If the old adage, “You are what you eat,” is true; the government of North Carolina appears to have given itself the authority to define every North Carolina public school student.  This past winter, a 4-year-old pre-kindergarten student in Raeford, North Carolina, had her packed lunch taken away from her, and was given a school-provided lunch that was deemed more nutritiously appropriate.  While this incident occurred a few months ago, it is representative of the left’s view on the proper role of government.

On January 31st of this year, a pre-K student at West Hoke Elementary brought a lunch to school consisting of “a turkey and cheese sandwich on white bread, potato chips, a banana and apple juice.”  Because her parents did not give her milk for lunch, a teacher at the school seized her entire lunch, threw it out, and forced her to eat chicken nuggets sold by the school.  So in the name of providing a healthy lunch to all school children, West Hoke Elementary threw away a healthier lunch than the one it provided simply because the little girl’s parents gave her apple juice instead of milk. Also, according to Channel 5 News, “The student also brought home a bill for the cost of the school lunch she had to eat instead.”

Hoke County Schools Assistant Superintendent Bob Barnes referred to the event as a teacher’s misjudgment; after all, she was just trying to follow the rules. Why do these guidelines exist in the first place?  If schools want to encourage their students to make healthier dietary decisions, the answer is to offer healthier food in the cafeteria, not to impose blanket standards that take decisions and authority away from parents and students.

Whoever decided these nutrition requirements clearly has no experience in nutrition whatsoever.  If the government believes chicken nuggets and milk to be more nutritious than a turkey sandwich, a banana, and apple juice, then as a taxpayer, I want a refund for every dollar that has ever been spent on government-funded “health education.”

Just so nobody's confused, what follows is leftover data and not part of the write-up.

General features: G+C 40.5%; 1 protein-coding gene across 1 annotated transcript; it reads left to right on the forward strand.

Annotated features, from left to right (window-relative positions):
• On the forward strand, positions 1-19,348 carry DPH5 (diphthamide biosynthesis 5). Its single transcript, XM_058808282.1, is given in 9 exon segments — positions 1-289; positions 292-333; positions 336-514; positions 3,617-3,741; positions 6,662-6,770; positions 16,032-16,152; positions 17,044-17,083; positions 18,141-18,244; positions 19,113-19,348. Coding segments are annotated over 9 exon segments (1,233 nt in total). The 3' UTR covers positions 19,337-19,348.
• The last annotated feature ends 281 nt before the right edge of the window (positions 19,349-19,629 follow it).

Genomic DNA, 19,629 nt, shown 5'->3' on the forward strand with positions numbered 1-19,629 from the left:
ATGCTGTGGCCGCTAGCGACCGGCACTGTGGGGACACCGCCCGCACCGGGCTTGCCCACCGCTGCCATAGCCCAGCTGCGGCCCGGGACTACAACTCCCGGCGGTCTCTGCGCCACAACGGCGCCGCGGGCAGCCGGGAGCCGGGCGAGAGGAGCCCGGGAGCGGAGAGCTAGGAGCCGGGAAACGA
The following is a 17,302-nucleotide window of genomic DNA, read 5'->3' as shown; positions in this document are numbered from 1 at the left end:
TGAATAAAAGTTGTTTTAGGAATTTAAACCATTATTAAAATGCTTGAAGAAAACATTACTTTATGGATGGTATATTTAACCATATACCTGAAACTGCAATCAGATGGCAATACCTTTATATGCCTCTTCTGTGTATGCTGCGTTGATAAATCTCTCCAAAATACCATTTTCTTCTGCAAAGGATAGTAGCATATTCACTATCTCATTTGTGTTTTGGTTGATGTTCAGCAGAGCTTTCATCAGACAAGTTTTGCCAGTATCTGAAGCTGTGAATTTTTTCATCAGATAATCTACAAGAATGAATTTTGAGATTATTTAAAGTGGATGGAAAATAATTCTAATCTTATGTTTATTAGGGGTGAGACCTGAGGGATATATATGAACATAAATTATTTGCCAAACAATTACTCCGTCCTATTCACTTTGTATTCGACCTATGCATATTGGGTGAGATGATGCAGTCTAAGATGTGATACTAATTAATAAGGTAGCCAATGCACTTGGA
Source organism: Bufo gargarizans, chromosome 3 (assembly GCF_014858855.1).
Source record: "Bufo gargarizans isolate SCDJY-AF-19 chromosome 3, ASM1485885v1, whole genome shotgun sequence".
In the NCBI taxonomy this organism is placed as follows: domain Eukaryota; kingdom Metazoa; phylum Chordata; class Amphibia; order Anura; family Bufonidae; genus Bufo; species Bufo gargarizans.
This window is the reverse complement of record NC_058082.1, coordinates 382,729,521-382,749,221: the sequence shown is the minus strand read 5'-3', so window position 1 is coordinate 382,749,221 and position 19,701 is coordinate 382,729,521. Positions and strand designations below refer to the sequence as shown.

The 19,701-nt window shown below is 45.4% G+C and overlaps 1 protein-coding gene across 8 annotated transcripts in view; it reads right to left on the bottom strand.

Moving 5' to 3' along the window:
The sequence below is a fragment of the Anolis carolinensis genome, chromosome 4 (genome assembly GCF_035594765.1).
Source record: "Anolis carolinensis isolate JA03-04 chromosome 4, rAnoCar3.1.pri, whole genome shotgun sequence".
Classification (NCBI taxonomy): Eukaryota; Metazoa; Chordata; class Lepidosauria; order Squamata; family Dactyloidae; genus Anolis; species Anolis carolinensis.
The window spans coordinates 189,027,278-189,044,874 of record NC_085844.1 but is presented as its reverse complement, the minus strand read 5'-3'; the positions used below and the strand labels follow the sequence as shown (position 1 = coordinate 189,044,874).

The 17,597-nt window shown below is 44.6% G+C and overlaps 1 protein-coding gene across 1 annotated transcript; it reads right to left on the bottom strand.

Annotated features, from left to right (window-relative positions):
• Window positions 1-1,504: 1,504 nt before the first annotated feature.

The problem with government health and nutrition standards is that everyone has different health requirements.  Should lactose-intolerant students be forced to bring milk to school for lunch?  What if an unsuspecting four-year-old drinks milk for breakfast and her parents want her to have the Vitamin C found in apple juice or orange juice that is absent from milk?   And should the government force children to purchase their lunches?

The idea that government has any right to mandate what anyone has to eat or drink is absurd. The government does not know better than parents what is good for their children, and the government can’t possess the ability to dictate to parents how to raise their kids.  Furthermore, taxpayers should never be forced to subsidize government programs to “supplement” what are deemed inadequately healthy school lunches.

Does the government have the right to compel anyone to purchase anything?  When the requirement concerns public safety, such as the requirement that all car drivers must purchase auto insurance, the government retains the ability to say what citizens must possess. I applaud the government for finally recognizing the bad health epidemic in America.  However, the right solution is for schools to offer healthier options in the cafeteria, schedule more physical activity into the school day, and improve health education classes, not to subject every school child in America and their parents to capricious food mandates.

What is upsetting is not this lone event, but that it is emblematic of a fundamentally flawed view of the role and power of state and national governments.  Few things are more personal than family decisions and what we chose to do with our own bodies, and these mandates intrude on both.  Whether it is food or insurance, the government has every right to give citizens lifestyle suggestions, but North Carolinians should be wary when the state begins imposing mandates that specific products must be purchased or consumed by everyone.

Garrett Jacobs | @GarrettMJacobs | University of North Carolina